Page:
Paris and Eugene Diamond League meetings cancelled
June 26 2020 11:34 PM
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Paris meeting
The Paris meeting had originally been pushed back from June until September 6 but has been ultimately called off. (Reuters)

AFP/Paris

Diamond League events in Paris and Eugene, Oregon, became the latest on the coronavirus-ravaged athletics calendar to be scrapped yesterday. The Paris meeting had originally been pushed back from June until September 6 but was ultimately called off by organisers due to doubts over global travel and a lack of time to prepare a “world-class international event”.
The Prefontaine Classic in Eugene, scheduled for October 4, was also axed from the programme, with restrictions still in place to combat the Covid-19 pandemic in the west coast state. “The state of Oregon currently has a ban on large gatherings — including sporting events — and that restriction will be in place until at least the end of September,” Diamond League organisers said in a statement. “The ban, combined with the expected long term restrictions on international travel, make it impossible to host a world class track and field meet... on October 4th.”
Eugene will host the world athletics championships in 2022. The competition was moved back a year to accommodate the postponement of the Tokyo Olympics. Four of the 15 Diamond League meetings have been cancelled, with Rabat and London also binned.
The circuit is due to start August 14 in Monaco followed by the Stockholm meeting nine days later.
The Gateshead event in northeast England could now be held September 12 but is still to be confirmed, organisers said. “Final confirmation cannot be given at this time due to UK Government guidelines and restrictions,” the statement said.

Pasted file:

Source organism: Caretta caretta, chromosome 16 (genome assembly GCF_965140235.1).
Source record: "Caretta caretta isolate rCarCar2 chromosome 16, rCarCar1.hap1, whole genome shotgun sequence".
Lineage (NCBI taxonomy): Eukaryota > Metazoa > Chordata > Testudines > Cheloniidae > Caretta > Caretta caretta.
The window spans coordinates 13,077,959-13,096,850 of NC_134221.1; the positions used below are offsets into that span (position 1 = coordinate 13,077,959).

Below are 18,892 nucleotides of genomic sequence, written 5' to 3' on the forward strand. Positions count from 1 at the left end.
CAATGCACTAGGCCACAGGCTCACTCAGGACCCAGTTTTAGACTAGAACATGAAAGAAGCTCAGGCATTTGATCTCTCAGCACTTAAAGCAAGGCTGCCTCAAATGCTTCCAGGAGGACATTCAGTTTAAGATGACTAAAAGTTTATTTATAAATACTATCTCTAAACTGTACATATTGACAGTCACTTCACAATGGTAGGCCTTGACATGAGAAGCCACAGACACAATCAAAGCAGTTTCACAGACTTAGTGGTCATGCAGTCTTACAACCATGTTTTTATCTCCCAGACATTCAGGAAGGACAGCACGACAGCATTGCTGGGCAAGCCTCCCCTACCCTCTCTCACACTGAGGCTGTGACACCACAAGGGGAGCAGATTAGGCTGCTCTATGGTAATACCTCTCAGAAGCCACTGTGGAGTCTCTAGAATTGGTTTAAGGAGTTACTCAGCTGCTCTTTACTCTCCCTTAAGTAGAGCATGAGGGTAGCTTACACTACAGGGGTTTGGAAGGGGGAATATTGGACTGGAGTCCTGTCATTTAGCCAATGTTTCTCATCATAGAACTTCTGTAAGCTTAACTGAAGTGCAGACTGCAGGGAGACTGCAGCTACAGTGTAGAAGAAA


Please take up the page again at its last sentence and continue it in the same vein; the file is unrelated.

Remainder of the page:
Fudge to step down 
as British Athletics’ 
head of endurance
Barry Fudge will step down from his role as British Athletics’ Head of Endurance at the end of the month, the governing body said yesterday. Fudge was appointed to the role in December 2013 and was part of the team that guided Mo Farah to four Olympic gold medals.
However, he had come under increasing pressure over his ties to Farah’s former coach Alberto Salazar, who was given a four-year ban by the US Anti-Doping Agency (USADA) last year. Salazar was banned for “orchestrating and facilitating prohibited doping conduct” as head coach of the Nike Oregon Project, a camp designed mainly to develop US endurance athletes.
Fudge was the point of contact between UK Athletics and the Nike Oregon Project. Farah and Fudge have not been accused of any wrongdoing. “The time is right for me to move on, and I am looking forward to watching our athletes progress and succeed at future championships,” Fudge said in a statement.
“We’d like to thank Barry for his work for the organisation over the years. The recruitment of the new head coach and performance director will now take the organisation in to a new era,” UKA chief Joanna Coates said.
Fudge’s decision to step down comes a month after an independent review into UKA identified a “general culture of mistrust” within the organisation and concluded that the sport was not in a good position.



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